That’s our show…with support from the Wildlife and Sport Fish Restoration Program…funded by your purchase of fishing and hunting equipment and motor boat fuel…

For Texas Parks and Wildlife…I’m Cecilia Nasti.

Angling: White Bass Run= Sprintime Fun

Wednesday, January 30th, 2013

White Bass, Illustration TPWD

White Bass, Illustration TPWD

This is Passport to Texas

In the February Digital Fishing Special from Texas Parks and Wildlife magazine you’ll find an article on white bass by outdoor writer John Jefferson.

11— White bass is a great sport fish. Parks and Wildlife records show there are more white bass caught per hour of fishing than any other fish in Texas.

Usually a lake dweller, white bass school in tributaries to spawn in late winter and early spring.

21— The white bass are triggered to spawn when the water reaches 55 to 60 degrees Fahrenheit. As far as the calendar, instead of the thermometer, it starts sometimes as early as warm days in January, but it really picks up in February and March. Those are the best two months.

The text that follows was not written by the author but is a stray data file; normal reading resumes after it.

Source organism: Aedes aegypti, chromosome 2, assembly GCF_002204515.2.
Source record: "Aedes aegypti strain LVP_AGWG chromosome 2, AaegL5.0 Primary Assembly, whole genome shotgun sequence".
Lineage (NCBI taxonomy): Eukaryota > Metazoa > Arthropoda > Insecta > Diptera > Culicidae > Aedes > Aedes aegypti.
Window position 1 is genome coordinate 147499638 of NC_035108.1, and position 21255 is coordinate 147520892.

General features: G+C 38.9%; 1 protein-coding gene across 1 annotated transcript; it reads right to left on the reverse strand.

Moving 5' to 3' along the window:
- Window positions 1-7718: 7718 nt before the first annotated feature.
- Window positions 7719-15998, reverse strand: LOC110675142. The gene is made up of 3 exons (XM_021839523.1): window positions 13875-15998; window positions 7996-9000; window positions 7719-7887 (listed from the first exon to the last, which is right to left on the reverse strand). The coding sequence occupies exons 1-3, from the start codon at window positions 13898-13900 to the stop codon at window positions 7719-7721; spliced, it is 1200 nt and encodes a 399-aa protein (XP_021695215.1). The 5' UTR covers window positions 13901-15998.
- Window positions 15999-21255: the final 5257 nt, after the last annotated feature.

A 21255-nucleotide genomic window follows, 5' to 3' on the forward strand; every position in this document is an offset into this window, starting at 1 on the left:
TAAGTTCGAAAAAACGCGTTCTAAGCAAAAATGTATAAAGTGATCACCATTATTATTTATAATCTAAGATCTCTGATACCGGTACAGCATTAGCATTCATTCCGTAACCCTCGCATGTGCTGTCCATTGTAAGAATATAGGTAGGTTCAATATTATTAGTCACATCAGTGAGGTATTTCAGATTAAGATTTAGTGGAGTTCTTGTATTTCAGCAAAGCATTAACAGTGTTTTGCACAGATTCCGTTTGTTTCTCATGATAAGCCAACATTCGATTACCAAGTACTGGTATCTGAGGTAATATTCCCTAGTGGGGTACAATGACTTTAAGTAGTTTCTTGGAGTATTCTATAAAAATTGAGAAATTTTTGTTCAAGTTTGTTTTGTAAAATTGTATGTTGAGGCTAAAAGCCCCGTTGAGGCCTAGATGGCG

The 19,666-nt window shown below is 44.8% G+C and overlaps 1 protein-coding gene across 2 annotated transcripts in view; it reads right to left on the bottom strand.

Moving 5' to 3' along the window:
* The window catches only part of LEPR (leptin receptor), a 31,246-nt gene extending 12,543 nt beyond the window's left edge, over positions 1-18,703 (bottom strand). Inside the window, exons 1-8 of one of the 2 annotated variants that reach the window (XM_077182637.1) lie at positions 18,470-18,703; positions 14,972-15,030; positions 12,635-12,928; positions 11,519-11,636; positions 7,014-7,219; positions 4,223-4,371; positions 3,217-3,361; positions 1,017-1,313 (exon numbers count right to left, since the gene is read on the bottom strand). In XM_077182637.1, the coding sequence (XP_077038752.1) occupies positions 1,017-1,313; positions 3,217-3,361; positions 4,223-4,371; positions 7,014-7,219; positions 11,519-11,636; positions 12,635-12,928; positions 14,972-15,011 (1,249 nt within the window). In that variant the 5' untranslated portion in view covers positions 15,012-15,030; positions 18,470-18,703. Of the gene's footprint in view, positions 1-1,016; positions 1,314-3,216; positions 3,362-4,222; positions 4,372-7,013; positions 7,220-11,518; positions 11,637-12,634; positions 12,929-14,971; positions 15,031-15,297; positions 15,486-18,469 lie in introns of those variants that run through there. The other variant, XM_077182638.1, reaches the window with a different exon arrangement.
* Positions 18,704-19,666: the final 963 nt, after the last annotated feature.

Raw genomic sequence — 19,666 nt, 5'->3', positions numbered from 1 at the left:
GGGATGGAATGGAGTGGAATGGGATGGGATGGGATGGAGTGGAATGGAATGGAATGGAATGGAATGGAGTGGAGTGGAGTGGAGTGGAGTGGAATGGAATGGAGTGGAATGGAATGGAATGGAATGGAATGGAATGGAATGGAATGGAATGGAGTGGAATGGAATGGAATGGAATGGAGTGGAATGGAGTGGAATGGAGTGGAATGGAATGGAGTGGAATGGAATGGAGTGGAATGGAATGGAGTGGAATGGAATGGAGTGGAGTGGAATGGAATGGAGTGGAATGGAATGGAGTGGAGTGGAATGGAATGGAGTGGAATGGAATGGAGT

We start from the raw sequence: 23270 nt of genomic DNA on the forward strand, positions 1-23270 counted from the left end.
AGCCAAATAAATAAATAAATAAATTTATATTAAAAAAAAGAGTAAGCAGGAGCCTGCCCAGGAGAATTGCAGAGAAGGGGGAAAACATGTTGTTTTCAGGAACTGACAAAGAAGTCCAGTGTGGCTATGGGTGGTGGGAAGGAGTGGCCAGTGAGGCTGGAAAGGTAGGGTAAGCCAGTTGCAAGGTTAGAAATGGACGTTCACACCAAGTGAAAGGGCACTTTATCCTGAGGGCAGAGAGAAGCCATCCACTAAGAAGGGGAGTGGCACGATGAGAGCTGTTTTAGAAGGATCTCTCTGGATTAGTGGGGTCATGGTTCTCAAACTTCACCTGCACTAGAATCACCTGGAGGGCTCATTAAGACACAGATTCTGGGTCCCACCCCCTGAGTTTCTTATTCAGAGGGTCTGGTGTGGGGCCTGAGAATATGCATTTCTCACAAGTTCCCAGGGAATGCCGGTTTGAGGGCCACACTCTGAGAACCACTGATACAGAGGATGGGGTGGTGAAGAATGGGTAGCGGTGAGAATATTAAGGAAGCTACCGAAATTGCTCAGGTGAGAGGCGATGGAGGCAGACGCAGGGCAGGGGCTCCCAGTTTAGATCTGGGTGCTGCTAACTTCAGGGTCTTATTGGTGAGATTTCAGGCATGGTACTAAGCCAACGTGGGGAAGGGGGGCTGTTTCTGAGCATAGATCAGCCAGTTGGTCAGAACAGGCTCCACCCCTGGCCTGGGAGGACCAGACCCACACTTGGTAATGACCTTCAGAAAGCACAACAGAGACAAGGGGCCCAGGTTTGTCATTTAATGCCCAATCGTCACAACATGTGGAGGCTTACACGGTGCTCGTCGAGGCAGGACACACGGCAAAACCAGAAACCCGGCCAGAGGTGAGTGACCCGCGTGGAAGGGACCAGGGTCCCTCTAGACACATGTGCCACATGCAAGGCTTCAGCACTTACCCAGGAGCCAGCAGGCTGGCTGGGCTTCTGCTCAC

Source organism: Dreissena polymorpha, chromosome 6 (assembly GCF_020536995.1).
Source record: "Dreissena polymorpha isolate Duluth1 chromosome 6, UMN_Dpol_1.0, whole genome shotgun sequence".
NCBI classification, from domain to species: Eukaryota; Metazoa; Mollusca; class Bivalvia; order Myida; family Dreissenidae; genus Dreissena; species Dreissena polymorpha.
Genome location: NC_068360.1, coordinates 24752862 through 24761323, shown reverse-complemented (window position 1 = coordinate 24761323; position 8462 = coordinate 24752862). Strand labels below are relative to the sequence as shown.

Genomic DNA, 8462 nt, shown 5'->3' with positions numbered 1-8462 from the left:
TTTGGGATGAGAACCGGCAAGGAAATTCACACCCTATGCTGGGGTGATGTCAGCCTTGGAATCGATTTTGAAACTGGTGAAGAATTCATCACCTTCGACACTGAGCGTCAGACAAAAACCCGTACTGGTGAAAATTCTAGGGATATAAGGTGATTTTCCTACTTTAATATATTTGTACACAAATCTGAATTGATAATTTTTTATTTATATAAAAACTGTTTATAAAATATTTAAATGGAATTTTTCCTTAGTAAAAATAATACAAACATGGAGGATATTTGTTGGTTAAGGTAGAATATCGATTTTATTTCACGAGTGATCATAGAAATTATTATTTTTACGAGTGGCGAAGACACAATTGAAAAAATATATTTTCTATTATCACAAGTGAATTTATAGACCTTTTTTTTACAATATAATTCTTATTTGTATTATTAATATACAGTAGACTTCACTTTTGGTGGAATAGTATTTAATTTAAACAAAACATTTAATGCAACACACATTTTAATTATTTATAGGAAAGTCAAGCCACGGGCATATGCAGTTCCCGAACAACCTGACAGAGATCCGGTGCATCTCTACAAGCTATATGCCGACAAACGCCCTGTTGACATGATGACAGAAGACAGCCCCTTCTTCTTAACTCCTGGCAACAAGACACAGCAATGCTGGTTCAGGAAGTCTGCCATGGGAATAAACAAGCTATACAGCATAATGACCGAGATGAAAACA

Anglers may keep up to 25 fish caught with a pole and line that meet the 10-inch length requirement. Although white bass prefer shad and minors, they’ll take artificial lures, which is what John Jefferson says he uses.

13— With me, it was a matter of laziness. I didn’t want to lug a big minnow bucket up and down the creeks when I could take a few jigs with me and a lightweight spinning rod and spend more time actually fishing than changing bait.